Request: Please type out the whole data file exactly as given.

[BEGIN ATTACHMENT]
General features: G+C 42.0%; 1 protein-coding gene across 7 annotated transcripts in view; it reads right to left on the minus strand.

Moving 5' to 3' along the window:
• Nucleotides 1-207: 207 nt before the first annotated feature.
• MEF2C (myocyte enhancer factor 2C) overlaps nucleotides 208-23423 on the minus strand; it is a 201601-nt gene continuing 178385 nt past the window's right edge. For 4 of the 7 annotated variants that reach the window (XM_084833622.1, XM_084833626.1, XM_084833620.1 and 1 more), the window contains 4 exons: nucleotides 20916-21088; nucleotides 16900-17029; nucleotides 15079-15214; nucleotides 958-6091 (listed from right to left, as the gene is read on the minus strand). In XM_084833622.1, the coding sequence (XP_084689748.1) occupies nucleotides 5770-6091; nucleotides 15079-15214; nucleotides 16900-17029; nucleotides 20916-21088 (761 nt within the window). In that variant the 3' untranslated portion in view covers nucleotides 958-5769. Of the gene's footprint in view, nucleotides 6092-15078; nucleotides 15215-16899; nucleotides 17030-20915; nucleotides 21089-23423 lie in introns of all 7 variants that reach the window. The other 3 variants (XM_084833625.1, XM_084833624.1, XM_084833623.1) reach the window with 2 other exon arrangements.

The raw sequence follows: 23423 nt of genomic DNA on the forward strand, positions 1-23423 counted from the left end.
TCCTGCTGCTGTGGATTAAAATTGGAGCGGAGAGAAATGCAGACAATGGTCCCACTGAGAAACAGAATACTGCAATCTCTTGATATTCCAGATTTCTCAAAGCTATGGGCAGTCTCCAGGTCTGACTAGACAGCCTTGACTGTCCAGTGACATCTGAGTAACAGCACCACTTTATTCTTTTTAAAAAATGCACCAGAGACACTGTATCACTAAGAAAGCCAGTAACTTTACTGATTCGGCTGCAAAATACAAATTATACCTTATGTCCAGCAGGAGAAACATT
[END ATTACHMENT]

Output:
General features: G+C 42.0%; 1 protein-coding gene across 7 annotated transcripts in view; it reads right to left on the minus strand.

Moving 5' to 3' along the window:
• Nucleotides 1-207: 207 nt before the first annotated feature.
• MEF2C (myocyte enhancer factor 2C) overlaps nucleotides 208-23423 on the minus strand; it is a 201601-nt gene continuing 178385 nt past the window's right edge. For 4 of the 7 annotated variants that reach the window (XM_084833622.1, XM_084833626.1, XM_084833620.1 and 1 more), the window contains 4 exons: nucleotides 20916-21088; nucleotides 16900-17029; nucleotides 15079-15214; nucleotides 958-6091 (listed from right to left, as the gene is read on the minus strand). In XM_084833622.1, the coding sequence (XP_084689748.1) occupies nucleotides 5770-6091; nucleotides 15079-15214; nucleotides 16900-17029; nucleotides 20916-21088 (761 nt within the window). In that variant the 3' untranslated portion in view covers nucleotides 958-5769. Of the gene's footprint in view, nucleotides 6092-15078; nucleotides 15215-16899; nucleotides 17030-20915; nucleotides 21089-23423 lie in introns of all 7 variants that reach the window. The other 3 variants (XM_084833625.1, XM_084833624.1, XM_084833623.1) reach the window with 2 other exon arrangements.

The raw sequence follows: 23423 nt of genomic DNA on the forward strand, positions 1-23423 counted from the left end.
TCCTGCTGCTGTGGATTAAAATTGGAGCGGAGAGAAATGCAGACAATGGTCCCACTGAGAAACAGAATACTGCAATCTCTTGATATTCCAGATTTCTCAAAGCTATGGGCAGTCTCCAGGTCTGACTAGACAGCCTTGACTGTCCAGTGACATCTGAGTAACAGCACCACTTTATTCTTTTTAAAAAATGCACCAGAGACACTGTATCACTAAGAAAGCCAGTAACTTTACTGATTCGGCTGCAAAATACAAATTATACCTTATGTCCAGCAGGAGAAACATT